Why is WhatsApp threatening to leave U.K.?

During a recent visit to the UK, WhatsApp’s head Will Cathcart stated that the company would not comply with the proposed Online Safety Bill, which would effectively ban end-to-end encryption.

What is end-to-end encryption?

The concept of end-to-end (E2E) encryption provides a high level of security for communication by ensuring that only the intended recipient can access the message. Each message is encrypted using a unique decryption key that is specific to both the sender-recipient pair and the message itself. As a result, even the messaging service provider is unable to decrypt the message, providing complete privacy and security. E2E encryption has gained significant traction in recent years, and several popular messaging platforms like WhatsApp, Signal, Apple’s iMessage and FaceTime have already adopted it as the default security measure.

What is United Kingdom’s Online Safety Bill?

The proposed British Online Safety Bill aims to improve online safety by placing “duty of care” obligations on online platforms. Clause 110 of OSB, allows the regulator to issue notices to internet service providers to identify and take down terrorism and Child Sex Exploitation and Abuse content communicated “publicly or privately.” This would require messaging apps to scan messages and potentially break end-to-end encryption.

Criticism of Online Safety Bill:

  •  The provisions of the bill would erode the benefits of encryption in private communications, reduce internet safety for UK citizens and businesses, and compromise freedom of speech.
  • Matthew Hodgson, co-founder of Element, argues that the idea of effectively requiring backdoors into private content such as encrypted messaging is controversial and would be used by bad actors.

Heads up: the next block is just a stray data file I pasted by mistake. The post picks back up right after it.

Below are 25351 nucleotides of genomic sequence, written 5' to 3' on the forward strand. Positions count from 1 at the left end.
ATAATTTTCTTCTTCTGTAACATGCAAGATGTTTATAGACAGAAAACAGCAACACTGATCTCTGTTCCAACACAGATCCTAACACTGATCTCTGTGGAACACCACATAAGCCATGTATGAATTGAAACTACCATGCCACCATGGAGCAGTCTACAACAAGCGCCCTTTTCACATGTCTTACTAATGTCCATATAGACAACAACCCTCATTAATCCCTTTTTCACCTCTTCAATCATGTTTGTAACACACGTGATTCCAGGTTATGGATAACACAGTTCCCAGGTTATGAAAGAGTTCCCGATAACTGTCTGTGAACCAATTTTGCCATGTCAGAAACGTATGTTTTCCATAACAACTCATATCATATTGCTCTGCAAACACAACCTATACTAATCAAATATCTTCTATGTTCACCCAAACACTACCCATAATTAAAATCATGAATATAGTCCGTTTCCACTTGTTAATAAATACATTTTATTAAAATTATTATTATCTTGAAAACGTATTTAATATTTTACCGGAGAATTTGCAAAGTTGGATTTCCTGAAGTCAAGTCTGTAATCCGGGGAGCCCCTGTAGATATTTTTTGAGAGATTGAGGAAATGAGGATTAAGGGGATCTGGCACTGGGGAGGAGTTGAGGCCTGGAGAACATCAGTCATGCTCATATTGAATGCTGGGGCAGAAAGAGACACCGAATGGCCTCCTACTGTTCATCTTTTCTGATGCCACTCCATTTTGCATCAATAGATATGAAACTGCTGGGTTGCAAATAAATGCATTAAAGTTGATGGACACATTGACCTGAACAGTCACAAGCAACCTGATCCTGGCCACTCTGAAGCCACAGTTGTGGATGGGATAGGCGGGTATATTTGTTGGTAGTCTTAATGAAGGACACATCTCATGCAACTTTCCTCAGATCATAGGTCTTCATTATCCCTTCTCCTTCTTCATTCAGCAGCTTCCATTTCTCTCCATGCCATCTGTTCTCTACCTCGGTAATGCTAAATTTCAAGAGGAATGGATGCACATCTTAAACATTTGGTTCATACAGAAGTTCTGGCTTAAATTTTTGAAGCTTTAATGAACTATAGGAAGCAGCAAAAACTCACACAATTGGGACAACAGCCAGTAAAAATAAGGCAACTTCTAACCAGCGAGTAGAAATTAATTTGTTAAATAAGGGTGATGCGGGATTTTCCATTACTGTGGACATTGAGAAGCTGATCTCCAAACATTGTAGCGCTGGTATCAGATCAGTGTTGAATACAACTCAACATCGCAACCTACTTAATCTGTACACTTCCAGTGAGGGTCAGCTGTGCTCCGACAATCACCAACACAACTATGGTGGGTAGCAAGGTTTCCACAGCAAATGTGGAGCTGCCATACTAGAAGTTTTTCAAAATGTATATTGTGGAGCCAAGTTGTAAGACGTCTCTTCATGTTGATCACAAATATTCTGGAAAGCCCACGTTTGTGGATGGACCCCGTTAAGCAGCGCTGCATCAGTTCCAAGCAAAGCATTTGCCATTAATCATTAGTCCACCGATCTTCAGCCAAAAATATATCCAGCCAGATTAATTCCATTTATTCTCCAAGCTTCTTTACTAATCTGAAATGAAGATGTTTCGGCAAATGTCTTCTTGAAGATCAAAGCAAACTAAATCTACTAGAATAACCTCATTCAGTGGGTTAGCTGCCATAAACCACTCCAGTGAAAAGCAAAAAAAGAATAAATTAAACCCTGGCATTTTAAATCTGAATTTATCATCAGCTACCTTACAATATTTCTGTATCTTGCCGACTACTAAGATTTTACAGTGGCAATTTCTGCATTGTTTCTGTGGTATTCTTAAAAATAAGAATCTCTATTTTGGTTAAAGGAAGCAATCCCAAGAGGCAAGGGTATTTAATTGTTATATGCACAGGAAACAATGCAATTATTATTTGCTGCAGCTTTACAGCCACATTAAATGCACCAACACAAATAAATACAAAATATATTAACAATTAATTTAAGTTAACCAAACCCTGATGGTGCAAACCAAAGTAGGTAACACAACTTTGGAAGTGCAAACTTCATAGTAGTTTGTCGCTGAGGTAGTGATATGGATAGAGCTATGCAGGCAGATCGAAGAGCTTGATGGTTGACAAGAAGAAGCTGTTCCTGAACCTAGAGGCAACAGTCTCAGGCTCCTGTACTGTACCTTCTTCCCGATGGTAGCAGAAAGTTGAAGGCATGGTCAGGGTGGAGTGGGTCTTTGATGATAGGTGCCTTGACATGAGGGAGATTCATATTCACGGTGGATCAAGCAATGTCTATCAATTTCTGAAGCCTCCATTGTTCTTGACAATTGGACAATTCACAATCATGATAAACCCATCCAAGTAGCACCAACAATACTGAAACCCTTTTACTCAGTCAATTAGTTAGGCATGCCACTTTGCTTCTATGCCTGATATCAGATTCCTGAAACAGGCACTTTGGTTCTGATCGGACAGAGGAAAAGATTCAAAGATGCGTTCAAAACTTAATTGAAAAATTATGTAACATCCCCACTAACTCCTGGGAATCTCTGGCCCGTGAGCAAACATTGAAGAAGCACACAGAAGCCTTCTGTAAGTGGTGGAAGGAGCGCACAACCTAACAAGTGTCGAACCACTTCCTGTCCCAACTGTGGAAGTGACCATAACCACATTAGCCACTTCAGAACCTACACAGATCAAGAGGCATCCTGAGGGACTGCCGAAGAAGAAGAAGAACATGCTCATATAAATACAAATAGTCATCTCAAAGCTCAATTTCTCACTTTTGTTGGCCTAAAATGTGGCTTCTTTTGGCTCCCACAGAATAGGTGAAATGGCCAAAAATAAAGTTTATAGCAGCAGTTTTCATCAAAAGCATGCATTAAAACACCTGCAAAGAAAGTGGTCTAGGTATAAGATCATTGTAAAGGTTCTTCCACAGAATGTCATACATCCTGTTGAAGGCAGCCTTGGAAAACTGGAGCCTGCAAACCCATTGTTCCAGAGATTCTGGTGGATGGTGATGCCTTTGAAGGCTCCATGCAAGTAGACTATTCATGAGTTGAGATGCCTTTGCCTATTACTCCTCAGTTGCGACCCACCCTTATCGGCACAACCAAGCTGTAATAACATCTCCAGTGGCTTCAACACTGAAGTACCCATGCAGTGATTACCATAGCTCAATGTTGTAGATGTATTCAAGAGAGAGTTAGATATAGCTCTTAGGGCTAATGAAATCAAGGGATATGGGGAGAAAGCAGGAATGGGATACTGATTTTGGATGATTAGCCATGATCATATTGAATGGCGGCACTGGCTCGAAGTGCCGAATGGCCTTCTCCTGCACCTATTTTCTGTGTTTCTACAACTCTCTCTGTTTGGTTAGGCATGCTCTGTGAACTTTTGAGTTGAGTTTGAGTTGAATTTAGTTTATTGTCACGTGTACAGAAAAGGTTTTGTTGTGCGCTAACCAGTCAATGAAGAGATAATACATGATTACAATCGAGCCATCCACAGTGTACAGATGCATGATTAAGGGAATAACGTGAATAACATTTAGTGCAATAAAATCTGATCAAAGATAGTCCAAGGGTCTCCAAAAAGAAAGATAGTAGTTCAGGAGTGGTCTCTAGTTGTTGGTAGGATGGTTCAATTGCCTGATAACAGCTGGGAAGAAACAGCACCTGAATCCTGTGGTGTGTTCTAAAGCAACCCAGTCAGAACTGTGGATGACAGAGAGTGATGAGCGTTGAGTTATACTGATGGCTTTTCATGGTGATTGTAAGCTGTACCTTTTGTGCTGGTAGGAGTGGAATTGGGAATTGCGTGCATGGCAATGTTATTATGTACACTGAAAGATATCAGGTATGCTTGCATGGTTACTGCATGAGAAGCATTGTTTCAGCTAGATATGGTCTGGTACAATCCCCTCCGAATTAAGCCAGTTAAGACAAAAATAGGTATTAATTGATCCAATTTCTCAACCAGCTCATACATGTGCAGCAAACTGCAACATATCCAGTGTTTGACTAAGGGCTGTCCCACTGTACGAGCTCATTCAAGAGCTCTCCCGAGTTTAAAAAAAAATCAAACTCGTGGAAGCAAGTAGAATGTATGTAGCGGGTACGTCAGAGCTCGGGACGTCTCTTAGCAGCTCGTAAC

• Concerns have been raised about how some of the provisions in the bill will be enforced and whether the government will prosecute vulnerable individuals, such as teenagers, for posting their own self-harm images online.

What if the platforms don’t comply?

They may face penalties up to £18 million or 10% of the platforms global revenue of the preceding accounting year.

Similar law in India:

Information Technology (Intermediary Guidelines and Digital Media Ethics Code) Rules 2021:  It is made mandatory for messaging platforms with more than 5 million users in India to “enable the identification of the first originator” of a message (also called traceability). This does not involve scanning and flagging of all encrypted content, but rather aims to locate the initial source of a message that has been forwarded multiple times.


Social media platforms need careful regulation and content moderation to address the spread of harmful content, while preserving benefits. Balancing regulation with freedom of expression and respecting individuals’ rights is crucial. Collaboration between governments, tech companies, civil society organizations, and users is needed to create a responsible online environment.

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